The gist: This article discusses the results of a clinical trial—a research study with volunteer patients. The goal of the trial was to test whether the drug crizotinib (Xalkori) works for certain people with advanced non-small cell lung cancer (NSCLC). All of the patients who participated in the trial had a tumor mutation known as a ROS1 rearrangement, which can be detected using molecular testing. When treated with Xalkori, these patients experienced promising results. The researchers say the results highlight the importance of molecular testing for ROS1 rearrangement in people with advanced NSCLC.
“Objective responses occurred in 72% of patients with mutation-specific non-small cell lung cancer (NSCLC) treated with crizotinib (Xalkori), final results from a small clinical trial showed.
“Median response duration approached 1½ years, and median progression-free survival (PFS) had reached 19.2 months with follow-up ongoing.
“All 50 patients enrolled in the study had chromosomal rearrangements in ROS1, which several lines of evidence suggested would be susceptible to ALK inhibitors such as crizotinib, Alice T. Shaw, MD, PhD, of Massachusetts General Hospital in Boston, reported here at the European Society of Medical Oncology.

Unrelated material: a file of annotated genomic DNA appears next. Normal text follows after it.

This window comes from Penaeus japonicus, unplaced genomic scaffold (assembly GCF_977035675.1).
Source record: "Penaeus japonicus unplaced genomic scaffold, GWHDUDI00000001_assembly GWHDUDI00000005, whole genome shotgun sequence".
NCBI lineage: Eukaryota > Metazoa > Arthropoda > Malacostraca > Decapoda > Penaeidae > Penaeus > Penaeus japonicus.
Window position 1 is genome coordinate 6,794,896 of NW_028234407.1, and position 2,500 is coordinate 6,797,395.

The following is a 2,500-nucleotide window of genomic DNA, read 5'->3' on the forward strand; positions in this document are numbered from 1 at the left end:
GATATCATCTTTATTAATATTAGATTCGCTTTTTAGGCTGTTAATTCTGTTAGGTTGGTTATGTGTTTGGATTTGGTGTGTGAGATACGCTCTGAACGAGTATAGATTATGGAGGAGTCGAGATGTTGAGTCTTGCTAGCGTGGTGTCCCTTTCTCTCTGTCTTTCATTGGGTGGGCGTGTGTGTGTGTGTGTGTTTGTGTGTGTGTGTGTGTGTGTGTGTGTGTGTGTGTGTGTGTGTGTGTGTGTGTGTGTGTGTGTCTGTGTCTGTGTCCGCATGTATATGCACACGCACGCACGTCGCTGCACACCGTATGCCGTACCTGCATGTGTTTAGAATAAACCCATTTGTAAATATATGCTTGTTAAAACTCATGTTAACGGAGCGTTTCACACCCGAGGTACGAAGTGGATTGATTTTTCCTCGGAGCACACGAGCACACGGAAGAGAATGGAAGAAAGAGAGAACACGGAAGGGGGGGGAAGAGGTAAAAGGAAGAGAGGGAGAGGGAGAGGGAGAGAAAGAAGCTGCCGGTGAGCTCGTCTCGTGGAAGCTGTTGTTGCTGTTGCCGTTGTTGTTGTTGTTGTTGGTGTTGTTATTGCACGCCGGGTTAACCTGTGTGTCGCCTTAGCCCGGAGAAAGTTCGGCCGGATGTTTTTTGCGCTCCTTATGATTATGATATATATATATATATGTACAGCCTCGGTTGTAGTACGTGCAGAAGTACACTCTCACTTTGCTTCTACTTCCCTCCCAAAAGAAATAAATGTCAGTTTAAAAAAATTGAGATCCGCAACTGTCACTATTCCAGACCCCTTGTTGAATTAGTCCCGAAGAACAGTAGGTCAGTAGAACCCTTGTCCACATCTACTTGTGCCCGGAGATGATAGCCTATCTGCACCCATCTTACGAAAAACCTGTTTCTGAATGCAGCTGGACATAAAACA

” ‘ROS1 rearrangement defines a second molecular subgroup of NSCLC for which crizotinib is highly active,’ Shaw and colleagues concluded in an article published simultaneously in the New England Journal of Medicine. ‘In the majority of patients, crizotinib induced durable clinical responses and was associated with grade 2 or lower toxic effects.
” ‘These results highlight the importance of screening for this genetic alteration in patients with advanced NSCLC.’ “